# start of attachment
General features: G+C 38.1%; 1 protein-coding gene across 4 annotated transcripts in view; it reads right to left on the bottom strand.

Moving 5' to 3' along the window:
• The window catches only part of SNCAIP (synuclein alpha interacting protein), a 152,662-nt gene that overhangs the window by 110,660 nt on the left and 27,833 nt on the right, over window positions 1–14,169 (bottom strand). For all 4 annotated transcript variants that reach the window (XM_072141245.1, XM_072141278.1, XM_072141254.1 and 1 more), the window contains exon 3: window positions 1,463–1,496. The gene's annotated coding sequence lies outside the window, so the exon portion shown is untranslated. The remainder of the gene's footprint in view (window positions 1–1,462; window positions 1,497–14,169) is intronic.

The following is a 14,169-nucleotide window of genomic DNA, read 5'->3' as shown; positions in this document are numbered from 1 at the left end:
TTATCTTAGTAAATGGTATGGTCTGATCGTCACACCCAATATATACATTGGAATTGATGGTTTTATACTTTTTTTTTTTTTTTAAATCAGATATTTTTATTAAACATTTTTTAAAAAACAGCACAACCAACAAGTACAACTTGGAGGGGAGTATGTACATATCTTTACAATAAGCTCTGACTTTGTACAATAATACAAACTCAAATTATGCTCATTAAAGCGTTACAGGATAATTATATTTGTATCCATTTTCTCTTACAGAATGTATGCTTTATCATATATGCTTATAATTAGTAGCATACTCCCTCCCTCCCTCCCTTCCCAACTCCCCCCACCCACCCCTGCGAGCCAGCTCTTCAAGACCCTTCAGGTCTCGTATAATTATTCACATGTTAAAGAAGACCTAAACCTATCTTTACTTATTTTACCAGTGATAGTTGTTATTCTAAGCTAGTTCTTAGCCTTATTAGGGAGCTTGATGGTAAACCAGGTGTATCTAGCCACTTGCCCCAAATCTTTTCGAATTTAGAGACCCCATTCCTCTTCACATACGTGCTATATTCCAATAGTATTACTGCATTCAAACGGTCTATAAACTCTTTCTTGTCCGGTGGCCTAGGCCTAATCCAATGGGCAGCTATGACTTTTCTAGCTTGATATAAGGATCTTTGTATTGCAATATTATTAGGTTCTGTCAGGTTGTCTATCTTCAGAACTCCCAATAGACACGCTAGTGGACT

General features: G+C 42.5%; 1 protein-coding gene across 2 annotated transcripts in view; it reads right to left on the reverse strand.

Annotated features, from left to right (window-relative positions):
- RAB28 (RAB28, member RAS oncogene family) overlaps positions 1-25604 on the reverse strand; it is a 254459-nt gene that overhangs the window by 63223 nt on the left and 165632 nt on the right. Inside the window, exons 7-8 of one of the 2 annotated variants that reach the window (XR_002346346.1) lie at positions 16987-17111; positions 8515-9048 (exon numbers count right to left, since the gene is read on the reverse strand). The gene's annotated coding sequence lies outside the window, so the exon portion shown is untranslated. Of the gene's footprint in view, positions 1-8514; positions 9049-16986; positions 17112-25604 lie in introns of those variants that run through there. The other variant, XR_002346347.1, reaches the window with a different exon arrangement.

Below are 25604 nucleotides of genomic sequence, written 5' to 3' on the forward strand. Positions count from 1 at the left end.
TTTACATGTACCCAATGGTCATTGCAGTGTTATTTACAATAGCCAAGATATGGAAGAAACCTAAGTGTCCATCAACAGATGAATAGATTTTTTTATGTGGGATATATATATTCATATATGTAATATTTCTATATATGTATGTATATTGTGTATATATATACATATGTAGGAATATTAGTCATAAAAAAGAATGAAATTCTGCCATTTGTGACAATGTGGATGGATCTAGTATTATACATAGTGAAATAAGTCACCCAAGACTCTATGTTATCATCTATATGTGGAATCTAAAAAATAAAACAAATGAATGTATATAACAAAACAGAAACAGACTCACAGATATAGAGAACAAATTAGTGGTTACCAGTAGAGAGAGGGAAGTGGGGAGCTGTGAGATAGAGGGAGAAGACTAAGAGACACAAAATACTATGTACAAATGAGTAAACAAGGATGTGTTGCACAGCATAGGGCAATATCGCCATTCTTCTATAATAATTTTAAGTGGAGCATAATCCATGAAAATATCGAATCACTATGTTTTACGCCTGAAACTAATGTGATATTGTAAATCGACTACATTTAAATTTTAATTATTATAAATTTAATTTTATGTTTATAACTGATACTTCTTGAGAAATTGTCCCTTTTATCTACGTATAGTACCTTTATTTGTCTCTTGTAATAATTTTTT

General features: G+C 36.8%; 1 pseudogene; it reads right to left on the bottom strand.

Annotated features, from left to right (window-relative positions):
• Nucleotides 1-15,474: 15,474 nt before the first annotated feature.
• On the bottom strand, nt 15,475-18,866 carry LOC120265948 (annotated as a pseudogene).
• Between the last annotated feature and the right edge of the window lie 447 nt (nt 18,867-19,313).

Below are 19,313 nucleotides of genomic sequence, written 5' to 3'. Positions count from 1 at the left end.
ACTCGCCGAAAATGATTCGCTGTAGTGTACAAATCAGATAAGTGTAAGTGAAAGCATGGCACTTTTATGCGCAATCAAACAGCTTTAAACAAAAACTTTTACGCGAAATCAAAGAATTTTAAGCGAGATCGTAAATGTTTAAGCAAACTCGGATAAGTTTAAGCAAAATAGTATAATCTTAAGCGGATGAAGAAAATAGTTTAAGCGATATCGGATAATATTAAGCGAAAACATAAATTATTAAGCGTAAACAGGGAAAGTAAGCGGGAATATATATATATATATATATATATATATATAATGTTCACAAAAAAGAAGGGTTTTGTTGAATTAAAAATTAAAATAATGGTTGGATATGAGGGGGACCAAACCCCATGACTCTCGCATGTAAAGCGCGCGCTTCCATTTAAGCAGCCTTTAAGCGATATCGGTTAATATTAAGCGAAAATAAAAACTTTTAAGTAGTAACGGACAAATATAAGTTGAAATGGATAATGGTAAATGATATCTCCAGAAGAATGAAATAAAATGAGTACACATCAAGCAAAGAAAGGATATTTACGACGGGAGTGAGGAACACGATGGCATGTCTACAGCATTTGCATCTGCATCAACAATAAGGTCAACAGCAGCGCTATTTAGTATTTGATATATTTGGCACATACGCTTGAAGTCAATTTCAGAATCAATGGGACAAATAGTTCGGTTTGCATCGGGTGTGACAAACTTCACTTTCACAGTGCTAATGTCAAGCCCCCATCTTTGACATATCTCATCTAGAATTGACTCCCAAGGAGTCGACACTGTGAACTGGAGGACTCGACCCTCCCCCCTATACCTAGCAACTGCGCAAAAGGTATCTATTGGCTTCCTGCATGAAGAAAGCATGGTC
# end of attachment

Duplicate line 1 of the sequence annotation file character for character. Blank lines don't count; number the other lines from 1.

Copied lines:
General features: G+C 38.1%; 1 protein-coding gene across 4 annotated transcripts in view; it reads right to left on the bottom strand.